Formed through a merger between cloud mining contract provider CloudHashing and ASIC hardware designer HighBitcoin in early 2014, Peernova raised $8.6m in funding last December as it sought to accelerate its shift away from mining.

In statements, general manager of Overstock’s Cryptocurrencies Group Judd Bagley framed Overstock’s first investment in a bitcoin industry firm as a vote of confidence in the decentralized ledger-based technologies Peernova is currently building.

Bagley went on to suggest that Overstock is currently seeking to expand its venture finance investments in blockchain and decentralised ledger-based technology providers.

“We’re completely bought into the idea that decentralized ledgers will play a significant role in business going forward,” Bagley said, adding that the company believes the technology could disrupt entire business verticals.

Bagley cited Medici, the decentralised stock exchange announced by Overstock in 2014, as an example of a project with such ambitious goals – Pete Rizzo



Medici is currently being developed as part of a special division at Overstock, though the project’s original developers, Counterparty’s Robby Dermody and Evan Wagner, have since departed to start financial market platform Symbiont – Pete Rizzo


Since we left the Medici project we have not had any communication with so we can’t comment on what they are building or how they plan to execute on their vision.  What we can say is that we are big supporters of Medici and we do not see them as a competitor.

This platform is ostensibly geared for larger financial markets – Allen Scott


Symbiont is building a platform for issuing and trading smart securities using blockchain technology.

Its goal is to improve and replace key infrastructure components of today’s financial markets by automating corporate actions, enabling peer-to-peer transaction settlement and eliminating counterparty risk – PR Newswire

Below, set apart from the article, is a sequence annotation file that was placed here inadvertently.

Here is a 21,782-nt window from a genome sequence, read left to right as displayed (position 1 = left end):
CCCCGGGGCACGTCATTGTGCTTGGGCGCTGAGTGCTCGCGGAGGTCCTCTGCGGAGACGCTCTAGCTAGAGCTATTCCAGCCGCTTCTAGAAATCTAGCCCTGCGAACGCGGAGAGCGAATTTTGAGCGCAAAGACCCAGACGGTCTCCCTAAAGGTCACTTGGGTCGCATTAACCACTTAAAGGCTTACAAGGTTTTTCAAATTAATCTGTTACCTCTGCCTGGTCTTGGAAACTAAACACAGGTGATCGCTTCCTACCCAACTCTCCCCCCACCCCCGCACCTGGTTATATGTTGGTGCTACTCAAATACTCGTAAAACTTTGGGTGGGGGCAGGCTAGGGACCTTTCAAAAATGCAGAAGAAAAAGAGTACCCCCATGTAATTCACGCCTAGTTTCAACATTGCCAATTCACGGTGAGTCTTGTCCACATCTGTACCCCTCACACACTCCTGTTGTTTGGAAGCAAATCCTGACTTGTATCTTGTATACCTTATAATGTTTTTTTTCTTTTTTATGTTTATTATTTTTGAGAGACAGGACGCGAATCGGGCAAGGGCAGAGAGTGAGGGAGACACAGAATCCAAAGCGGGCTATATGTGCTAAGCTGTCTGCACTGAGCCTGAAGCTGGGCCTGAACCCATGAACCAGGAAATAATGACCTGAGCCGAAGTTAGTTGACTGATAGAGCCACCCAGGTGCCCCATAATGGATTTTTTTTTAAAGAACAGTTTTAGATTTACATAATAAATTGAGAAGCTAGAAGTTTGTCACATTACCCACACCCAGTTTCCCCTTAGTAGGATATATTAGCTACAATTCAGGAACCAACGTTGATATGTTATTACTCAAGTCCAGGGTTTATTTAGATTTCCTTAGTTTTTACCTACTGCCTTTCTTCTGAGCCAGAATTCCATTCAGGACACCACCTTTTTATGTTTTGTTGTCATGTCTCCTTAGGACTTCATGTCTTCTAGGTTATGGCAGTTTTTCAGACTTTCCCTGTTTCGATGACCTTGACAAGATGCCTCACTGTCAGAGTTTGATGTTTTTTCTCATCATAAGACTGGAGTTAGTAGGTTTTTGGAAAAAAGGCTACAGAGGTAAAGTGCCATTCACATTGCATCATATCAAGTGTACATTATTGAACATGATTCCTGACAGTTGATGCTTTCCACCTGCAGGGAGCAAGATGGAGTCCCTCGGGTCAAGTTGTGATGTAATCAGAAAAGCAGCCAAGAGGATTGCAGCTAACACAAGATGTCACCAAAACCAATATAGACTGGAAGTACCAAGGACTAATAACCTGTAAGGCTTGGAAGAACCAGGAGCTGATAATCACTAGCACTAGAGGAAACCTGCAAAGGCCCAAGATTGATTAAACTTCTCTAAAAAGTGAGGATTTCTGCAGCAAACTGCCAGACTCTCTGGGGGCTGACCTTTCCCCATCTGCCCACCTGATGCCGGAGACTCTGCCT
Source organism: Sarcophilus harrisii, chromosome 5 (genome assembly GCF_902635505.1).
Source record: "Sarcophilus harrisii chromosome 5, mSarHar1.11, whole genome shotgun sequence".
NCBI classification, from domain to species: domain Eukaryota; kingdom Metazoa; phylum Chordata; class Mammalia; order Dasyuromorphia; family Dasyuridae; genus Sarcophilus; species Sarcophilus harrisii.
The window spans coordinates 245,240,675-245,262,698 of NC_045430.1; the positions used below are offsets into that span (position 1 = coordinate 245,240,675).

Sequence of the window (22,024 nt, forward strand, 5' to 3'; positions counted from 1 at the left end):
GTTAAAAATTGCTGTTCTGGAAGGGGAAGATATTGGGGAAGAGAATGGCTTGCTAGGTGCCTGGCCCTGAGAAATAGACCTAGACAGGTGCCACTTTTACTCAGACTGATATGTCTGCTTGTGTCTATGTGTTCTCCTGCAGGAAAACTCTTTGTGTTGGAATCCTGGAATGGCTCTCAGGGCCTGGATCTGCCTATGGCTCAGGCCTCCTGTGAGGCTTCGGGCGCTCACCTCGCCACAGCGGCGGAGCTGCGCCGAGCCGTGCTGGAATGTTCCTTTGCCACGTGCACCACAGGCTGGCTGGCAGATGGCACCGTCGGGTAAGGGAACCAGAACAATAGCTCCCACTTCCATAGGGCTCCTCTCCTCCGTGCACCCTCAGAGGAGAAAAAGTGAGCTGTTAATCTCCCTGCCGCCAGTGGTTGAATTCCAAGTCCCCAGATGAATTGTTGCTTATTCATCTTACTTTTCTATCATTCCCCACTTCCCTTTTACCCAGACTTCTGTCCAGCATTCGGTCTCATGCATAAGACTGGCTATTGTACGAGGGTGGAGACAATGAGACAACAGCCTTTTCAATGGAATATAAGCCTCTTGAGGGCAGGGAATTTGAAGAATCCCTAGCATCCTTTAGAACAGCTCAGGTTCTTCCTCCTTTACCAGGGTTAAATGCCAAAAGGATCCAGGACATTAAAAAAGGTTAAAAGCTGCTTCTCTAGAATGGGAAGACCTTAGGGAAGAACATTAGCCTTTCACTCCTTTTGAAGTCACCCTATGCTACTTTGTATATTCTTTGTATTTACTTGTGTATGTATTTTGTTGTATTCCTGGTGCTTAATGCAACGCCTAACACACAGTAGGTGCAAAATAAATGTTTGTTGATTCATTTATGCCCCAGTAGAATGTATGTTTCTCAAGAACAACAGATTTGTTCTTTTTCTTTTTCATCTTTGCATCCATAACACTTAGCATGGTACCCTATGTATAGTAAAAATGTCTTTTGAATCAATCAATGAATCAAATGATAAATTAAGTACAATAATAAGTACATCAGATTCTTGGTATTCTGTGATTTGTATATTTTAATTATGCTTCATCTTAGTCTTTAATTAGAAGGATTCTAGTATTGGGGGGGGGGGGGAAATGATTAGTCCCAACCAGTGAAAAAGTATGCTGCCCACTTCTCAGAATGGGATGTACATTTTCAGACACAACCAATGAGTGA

“Since we founded Counterparty over a year ago, our focus has consistently been on the creation and positioning of this technology as a solution for structural issues in the larger financial markets,” said Robby Dermody, co-founder of Counterparty and now President of Symbiont.

“Symbiont is the next step in achieving that goal,” Dermody said.

Symbiont will be using Counterparty and other blockchain-based technologies to solve specific, identified issues in several segments of the multi-trillion dollar securities market.

Symbiont’s technology platform will be based on Counterparty, but the Counterparty technology itself will remain open source. The Counterparty Foundation will remain unchanged, with both community and third-party industry voices being represented, and Counterparty co-founder Adam Krellenstein will continue to serve as chief scientist of the foundation besides his new role of Symbiont chief technology officer.

Symbiont already has raised significant interim funding, which will be followed by a formal Series A round investment of preferred stock – Giulio Prisco

Our choice comes as we wrap up large scale improvements to the Counterparty software suite, which has matured very rapidly (especially as of late). So far, over 180,000 Counterparty transactions have been made, often constituting a significant fraction of daily Bitcoin transactions.

In addition, there have been three comprehensive security audits performed on the codebase. With the approaching release of the Turing Complete smart contracts system on mainnet, we are at the point where less work needs to be done on the core protocol and more on tools and services that make use of it.

Symbiont is our next step in that direction. Because Symbiont’s technology platform will be based around Counterparty, the core Counterparty technology will remain open source, and will benefit from the greatly increased resources and sustainability this change brings.

In the near term, Symbiont’s team will work to upgrade Counterparty’s port of pyethereum, Ethereum’s Python-based virtual machine and Turing-Complete programming language to the latest proof-of-concept. This will make it production-ready for a mainnet release. In addition, we continue to make the core software more mature.

With our enhanced resources, the team will also continue to significantly improve the quality assurance and test coverage around the software – Robby and the rest of the Counterparty and Symbiont teams


Hong Kong Set to Overtake Japan as World’s 3rd Largest Stock Market

* The value of equities listed in Hong Kong rose to $4.9 trillion on Thursday, catching up to the $5 trillion total for Japanese stocks.

* The world’s two largest markets are the U.S. at $24.7 trillion and mainland China’s $6.9 trillion

* Chinese investors are driving previously little-known HK-listed companies through the roof

* Chinese stocks have a PE ratio of 220x reported earnings. US 2000 Internet bubble was about 150


“In China, the authorities have indirectly discouraged investors from punting the property market and the high-yield market. So where do they go? There’s only one other avenue: Hong Kong stocks.” – Khiem Do, Baring Asset Management Ltd.